Richard L. Gregory’s book, Eye and Brain, has been one of my favorite since coming across its first edition in high school in 1966. My father had very few books in his optometric library, but this was one of them. Here is Sir Richard still sharp into his 80s (he died at age 86 in 2010) introducing the motive for his writing Eye and Brain, and pay close attention to his splendid description of the discussion that goes on with oneself in the process of writing:
In the 2015 Princeton University Press Edition (p.53) Gregory writes:
“The retina has been described as an outgrowth of the brain. It is a specialized part of the surface of the brain which has budded out and become sensitive to light. It retains typical brain cells which are functionally between the receptors and the optic nerve (but situated in the front layers of the retina), and greatly modify the electrical activity from the receptors themselves. Some of the data processing for perception takes place in the eye, which is thus an integral part of the brain.”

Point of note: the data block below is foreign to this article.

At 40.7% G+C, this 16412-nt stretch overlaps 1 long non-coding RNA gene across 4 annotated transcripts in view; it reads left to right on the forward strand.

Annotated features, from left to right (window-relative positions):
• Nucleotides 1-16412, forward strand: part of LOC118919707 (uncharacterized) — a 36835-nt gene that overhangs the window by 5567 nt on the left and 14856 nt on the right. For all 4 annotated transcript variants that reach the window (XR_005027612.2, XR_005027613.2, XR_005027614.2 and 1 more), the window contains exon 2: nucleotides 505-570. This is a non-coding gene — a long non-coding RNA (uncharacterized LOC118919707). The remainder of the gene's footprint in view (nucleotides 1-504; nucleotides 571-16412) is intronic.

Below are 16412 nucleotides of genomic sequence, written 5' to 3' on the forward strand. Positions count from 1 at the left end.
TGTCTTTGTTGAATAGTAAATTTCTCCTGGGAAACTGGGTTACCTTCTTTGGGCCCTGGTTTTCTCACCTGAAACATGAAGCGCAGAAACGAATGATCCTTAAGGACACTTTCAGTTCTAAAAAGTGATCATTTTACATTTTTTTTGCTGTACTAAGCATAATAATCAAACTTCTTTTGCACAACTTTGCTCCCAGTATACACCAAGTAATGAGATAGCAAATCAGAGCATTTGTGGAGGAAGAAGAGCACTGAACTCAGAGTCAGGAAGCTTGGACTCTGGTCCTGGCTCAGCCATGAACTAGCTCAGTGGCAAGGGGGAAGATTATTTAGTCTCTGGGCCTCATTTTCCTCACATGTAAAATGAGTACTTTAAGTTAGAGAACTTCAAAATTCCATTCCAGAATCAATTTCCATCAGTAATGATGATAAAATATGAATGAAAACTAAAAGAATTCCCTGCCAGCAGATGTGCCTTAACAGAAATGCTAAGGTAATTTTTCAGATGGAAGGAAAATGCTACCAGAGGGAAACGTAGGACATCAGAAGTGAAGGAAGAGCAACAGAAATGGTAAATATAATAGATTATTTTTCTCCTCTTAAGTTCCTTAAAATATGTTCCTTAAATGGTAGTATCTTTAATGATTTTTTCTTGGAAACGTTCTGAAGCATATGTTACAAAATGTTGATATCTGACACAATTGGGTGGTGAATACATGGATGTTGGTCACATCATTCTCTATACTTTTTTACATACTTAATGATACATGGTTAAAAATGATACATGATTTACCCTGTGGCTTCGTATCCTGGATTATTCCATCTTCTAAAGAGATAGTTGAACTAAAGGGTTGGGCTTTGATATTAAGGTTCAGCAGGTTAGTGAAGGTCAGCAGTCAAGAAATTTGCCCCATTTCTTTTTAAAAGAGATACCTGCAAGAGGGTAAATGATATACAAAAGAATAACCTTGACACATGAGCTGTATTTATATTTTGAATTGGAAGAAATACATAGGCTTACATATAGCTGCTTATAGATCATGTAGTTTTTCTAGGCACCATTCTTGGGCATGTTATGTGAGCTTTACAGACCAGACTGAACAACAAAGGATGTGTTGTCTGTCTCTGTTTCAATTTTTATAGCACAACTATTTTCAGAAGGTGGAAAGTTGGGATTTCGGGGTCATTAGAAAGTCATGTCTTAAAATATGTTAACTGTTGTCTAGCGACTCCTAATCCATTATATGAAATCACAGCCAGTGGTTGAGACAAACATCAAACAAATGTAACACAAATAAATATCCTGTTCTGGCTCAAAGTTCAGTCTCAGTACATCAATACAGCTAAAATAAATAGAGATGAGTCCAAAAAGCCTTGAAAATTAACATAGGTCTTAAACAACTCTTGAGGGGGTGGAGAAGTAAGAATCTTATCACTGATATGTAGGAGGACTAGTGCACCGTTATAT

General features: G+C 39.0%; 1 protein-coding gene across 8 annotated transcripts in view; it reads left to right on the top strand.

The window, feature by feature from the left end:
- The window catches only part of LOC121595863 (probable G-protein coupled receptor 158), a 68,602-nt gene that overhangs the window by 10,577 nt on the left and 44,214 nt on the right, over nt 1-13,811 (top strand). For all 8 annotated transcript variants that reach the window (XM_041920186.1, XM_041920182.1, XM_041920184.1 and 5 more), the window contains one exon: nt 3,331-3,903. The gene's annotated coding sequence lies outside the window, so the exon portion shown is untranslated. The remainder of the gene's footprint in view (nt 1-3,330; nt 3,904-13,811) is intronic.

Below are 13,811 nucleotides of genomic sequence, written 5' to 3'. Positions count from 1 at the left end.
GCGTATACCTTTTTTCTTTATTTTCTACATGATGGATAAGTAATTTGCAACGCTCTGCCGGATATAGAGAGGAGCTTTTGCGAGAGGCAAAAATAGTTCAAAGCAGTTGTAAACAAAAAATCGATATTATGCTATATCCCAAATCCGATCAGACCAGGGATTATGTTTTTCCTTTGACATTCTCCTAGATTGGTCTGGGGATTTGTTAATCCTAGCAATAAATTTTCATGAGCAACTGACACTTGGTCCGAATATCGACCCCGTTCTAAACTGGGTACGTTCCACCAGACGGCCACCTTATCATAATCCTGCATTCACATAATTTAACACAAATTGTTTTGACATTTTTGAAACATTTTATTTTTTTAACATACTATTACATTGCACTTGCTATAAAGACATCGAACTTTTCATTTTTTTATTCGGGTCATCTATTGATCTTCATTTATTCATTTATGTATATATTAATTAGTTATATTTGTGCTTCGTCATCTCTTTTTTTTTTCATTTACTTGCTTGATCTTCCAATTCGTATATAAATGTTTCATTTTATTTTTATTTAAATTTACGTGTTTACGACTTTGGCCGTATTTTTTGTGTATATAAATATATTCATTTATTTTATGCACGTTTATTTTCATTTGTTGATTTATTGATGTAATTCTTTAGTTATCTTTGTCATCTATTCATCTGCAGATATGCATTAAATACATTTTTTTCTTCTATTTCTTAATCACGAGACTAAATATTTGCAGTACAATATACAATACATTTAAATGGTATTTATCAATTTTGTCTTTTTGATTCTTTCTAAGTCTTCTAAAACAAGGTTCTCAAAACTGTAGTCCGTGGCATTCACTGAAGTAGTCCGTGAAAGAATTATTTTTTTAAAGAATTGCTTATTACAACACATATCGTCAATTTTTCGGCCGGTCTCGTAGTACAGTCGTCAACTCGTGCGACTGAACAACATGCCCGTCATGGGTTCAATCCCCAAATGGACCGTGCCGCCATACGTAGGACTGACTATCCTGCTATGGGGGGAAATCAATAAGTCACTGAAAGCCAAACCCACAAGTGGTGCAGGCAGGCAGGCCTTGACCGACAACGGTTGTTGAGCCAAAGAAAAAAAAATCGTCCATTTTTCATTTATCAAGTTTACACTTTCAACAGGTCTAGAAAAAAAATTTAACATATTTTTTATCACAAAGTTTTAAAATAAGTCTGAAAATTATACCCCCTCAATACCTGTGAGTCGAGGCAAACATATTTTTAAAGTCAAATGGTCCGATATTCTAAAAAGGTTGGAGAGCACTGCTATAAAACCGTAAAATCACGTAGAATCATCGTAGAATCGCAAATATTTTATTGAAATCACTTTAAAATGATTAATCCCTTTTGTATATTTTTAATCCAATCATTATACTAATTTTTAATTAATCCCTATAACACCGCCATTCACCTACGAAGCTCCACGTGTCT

That is worth emphasizing: Some of the data processing for perception takes place in the eye, which is thus an integral part of the brain, which has profound implications, particularly in binocular fusion, acquired brain injury, and degenerative processes such as AMD. This leads to a very special trivia question, the significance of which remains under-appreciated despite our best efforts to advance this knowledge:
Q. What structure represents the outermost part of the brain?
A. The retina.
So in Sir Richard’s memory, let’s once and for all dispense with the notion that the eye and the brain are separate entities that get together whilst having tea. Let us speak instead of the retina and the rest of the brain, as if we really believe that retina is brain tissue.
In Sir Richard’s honor, permit me to share with you a few more of my favorite clips from this Welcome Trust production.
Gregory on early influence in philosophy from Bertrand Russell:
Gregory on the influence of cognition in sight restoration:
Gregory on the Kanizsa Illusion:
Gregory on Bayesian Probability and Perception: